A plan commissioned by Paul Fireman, who owns a golf course adjacent to Liberty State Park, shows how the park could look if the state permitted the addition of a stadium, community center, and more. (Photo by Dana DiFilippo | New Jersey Monitor)
For decades, preservationists have fought efforts to privatize Liberty State Park and did so yet again Wednesday, when one issued a warning to lawmakers who convened to mull a fast-tracked bill that would open New Jersey’s busiest state park up to development.
If they advanced the legislation without heeding critics’ concerns, Jersey City Councilman James Solomon cautioned at a public hearing in Trenton, “you will confirm our most cynical fears that a billionaire’s one voice is more powerful than tens of thousands of residents in Jersey City and New Jersey.”
But members of the Assembly’s state and local government committee unanimously advanced the bill anyway, after hearing from a steady stream of critics who accused politically connected billionaire Paul Fireman of orchestrating the bill. Fireman has tried repeatedly in recent years to expand his adjacent luxury golf course into the 1,200-acre park.
The controversial bill has flown unusually fast through the Legislature since Sen. Brian Stack (D-Hudson) introduced it June 7. Assemblywoman Angela McKnight (D-Hudson) put forth an Assembly version June 16 and it looks headed for a final vote next week.
Its pace toward passage prompted environmentalist Jeff Tittel to complain: “Instead of parks for all, they want to make it parks for Paul.”
Fireman, who didn’t attend the hearing, couldn’t be reached for comment.
Wednesday’s vote came after a two-hour public hearing on the bill — and a week after a Senate panel also unanimously advanced it.
“We’re just doing it for recreation,” Stack told the New Jersey Monitor earlier this week. “There’s no hidden agenda here. Not on my part, I can tell you that.”
At both hearings, critics and supporters united in their support of a few things the bill would require, including expanded transportation services to the park and a resiliency plan to protect the park from the rising sea levels and flooding.
Most also welcomed the planned addition of athletic fields and the remediation of a 235-acre area of contaminated parkland now fenced off from the public.
“It has to be a park for everybody,” said Hudson County Commissioner Jerry Walker, who testified in support of the bill. “We’re not for privatizing the park. We just want the park to reflect the whole community.”
That’s where the consensus ended.
The bill also would allocate $250 million to create and carry out a master plan for Liberty State Park. A Fireman-backed group called the People’s Park Foundation drafted its own plan that horrifies preservationists, a plan that includes a 150,000-square-foot community center, a 5,000-seat amphitheater/stadium for tournaments, and a 2,500-seat track and field facility.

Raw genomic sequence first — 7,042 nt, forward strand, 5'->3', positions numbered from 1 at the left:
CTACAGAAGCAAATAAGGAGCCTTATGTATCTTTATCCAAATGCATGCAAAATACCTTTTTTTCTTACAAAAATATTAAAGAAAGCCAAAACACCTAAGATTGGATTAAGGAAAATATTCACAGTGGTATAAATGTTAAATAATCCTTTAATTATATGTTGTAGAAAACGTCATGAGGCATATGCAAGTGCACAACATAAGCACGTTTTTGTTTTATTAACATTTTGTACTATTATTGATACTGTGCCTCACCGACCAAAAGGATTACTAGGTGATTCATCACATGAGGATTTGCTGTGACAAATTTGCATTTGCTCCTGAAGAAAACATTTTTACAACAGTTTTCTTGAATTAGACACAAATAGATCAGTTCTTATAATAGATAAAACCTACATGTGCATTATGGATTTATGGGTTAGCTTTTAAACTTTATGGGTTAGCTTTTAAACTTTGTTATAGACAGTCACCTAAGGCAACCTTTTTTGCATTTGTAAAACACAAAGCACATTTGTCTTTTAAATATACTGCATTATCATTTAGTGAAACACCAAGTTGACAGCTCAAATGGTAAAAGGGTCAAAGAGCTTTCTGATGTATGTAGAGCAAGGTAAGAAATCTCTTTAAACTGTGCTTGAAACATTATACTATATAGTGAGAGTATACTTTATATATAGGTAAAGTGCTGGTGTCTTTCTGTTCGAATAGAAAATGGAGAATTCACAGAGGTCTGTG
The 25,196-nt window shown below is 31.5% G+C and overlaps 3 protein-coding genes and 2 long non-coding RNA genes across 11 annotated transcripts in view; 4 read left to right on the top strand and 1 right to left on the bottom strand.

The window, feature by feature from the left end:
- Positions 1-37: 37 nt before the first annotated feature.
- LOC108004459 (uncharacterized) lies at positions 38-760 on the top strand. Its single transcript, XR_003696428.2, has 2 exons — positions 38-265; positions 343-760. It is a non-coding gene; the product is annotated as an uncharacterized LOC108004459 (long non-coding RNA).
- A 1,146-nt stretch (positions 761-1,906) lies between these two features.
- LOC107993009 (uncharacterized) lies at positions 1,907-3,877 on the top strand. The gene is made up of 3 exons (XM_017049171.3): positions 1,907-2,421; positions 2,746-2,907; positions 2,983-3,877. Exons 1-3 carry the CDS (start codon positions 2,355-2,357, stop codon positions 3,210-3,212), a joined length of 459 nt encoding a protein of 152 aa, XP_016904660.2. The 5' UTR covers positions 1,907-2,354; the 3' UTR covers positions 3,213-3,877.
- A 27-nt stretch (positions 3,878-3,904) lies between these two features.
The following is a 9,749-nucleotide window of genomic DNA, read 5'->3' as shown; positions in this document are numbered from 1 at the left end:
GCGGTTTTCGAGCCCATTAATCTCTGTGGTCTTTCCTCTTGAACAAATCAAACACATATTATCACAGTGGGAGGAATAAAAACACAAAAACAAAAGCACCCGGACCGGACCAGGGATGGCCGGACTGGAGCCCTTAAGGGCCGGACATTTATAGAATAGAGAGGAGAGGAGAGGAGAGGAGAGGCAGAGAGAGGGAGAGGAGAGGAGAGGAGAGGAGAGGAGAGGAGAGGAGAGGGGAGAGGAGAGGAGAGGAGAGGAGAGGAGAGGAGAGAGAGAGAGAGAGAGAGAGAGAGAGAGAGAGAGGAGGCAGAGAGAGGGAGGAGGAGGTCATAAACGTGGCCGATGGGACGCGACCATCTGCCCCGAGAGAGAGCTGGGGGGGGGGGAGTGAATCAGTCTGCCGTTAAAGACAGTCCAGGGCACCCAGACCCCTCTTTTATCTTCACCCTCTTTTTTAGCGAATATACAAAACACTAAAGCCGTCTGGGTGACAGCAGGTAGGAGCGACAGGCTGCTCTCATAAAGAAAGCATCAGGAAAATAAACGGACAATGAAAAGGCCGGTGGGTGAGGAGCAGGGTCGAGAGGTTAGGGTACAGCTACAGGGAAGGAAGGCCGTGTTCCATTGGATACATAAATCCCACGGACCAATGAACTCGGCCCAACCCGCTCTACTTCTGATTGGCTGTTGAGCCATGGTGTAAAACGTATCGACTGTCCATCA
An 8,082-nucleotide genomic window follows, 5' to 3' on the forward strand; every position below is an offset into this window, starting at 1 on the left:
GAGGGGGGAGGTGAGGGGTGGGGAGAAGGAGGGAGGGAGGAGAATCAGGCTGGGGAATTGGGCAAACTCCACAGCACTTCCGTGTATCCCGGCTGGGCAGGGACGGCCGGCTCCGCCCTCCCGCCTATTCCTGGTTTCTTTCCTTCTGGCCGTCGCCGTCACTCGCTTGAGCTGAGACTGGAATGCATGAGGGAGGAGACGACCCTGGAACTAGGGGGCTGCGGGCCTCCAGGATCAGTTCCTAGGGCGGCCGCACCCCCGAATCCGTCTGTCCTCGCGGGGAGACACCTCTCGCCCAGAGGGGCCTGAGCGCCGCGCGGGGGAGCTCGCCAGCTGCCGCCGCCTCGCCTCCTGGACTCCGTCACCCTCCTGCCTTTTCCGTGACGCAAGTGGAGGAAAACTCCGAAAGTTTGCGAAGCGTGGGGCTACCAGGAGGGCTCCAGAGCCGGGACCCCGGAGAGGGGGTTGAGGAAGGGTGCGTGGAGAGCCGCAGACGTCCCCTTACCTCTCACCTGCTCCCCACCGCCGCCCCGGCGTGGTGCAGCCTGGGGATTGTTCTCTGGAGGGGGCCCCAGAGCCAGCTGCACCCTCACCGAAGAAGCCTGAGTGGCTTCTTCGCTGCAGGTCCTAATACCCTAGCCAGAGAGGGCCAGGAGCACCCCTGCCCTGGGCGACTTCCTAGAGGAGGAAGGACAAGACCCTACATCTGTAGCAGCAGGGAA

Leaders from 11 environmental and progressive groups sent the Assembly panel a letter ahead of Wednesday’s hearing to ask for four amendments. They wanted a prohibition on large-scale commercialization, permanent protections for an environmentally fragile park peninsula where migratory birds nest, a 50-acre limit on new development for active recreation, and a detailed outline on how the $250 million would be spent.
“We strongly encourage members of the committee to make those changes to ensure that Liberty State Park is not sold off to the highest bidder,” Environment New Jersey Director Doug O’Malley testified.
But the Assembly panel adopted none of those amendments, without explanation.
After the hearing, Assemblyman Anthony Verrelli (D-Mercer), the committee’s chair, told the New Jersey Monitor he doesn’t know if he’ll act to move a competing bill that would restrict development at Liberty State Park, as environmentalists implored the committee to do. Sen. Bob Smith (D-Middlesex), who chairs the Senate committee that advanced Stack’s bill last week, said he would not advance the bill environmentalists favor.
The bills now go before the appropriations committees in their respective bodies, where amendments can still be made.
Critics vowed to now turn their attention to the governor.
“The governor is going to have to decide: Is he going to side with people who use the park or people who want to exploit the park?” Tittel said.
A spokeswoman for the governor declined to comment.
Nikita Biryukov contributed.
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